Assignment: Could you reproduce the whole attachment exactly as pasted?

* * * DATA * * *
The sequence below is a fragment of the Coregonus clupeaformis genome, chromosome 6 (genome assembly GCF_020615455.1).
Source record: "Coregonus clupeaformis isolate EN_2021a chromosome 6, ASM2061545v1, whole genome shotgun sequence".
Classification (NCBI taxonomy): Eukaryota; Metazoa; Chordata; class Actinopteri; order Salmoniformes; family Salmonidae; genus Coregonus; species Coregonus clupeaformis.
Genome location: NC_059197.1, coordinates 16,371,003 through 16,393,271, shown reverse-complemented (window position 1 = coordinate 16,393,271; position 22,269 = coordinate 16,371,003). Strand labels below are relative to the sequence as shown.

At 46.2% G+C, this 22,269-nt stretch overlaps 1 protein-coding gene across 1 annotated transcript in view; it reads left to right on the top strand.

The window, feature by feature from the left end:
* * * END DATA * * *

The sequence below is a fragment of the Coregonus clupeaformis genome, chromosome 6 (genome assembly GCF_020615455.1).
Source record: "Coregonus clupeaformis isolate EN_2021a chromosome 6, ASM2061545v1, whole genome shotgun sequence".
Classification (NCBI taxonomy): Eukaryota; Metazoa; Chordata; class Actinopteri; order Salmoniformes; family Salmonidae; genus Coregonus; species Coregonus clupeaformis.
Genome location: NC_059197.1, coordinates 16,371,003 through 16,393,271, shown reverse-complemented (window position 1 = coordinate 16,393,271; position 22,269 = coordinate 16,371,003). Strand labels below are relative to the sequence as shown.

At 46.2% G+C, this 22,269-nt stretch overlaps 1 protein-coding gene across 1 annotated transcript in view; it reads left to right on the top strand.

The window, feature by feature from the left end: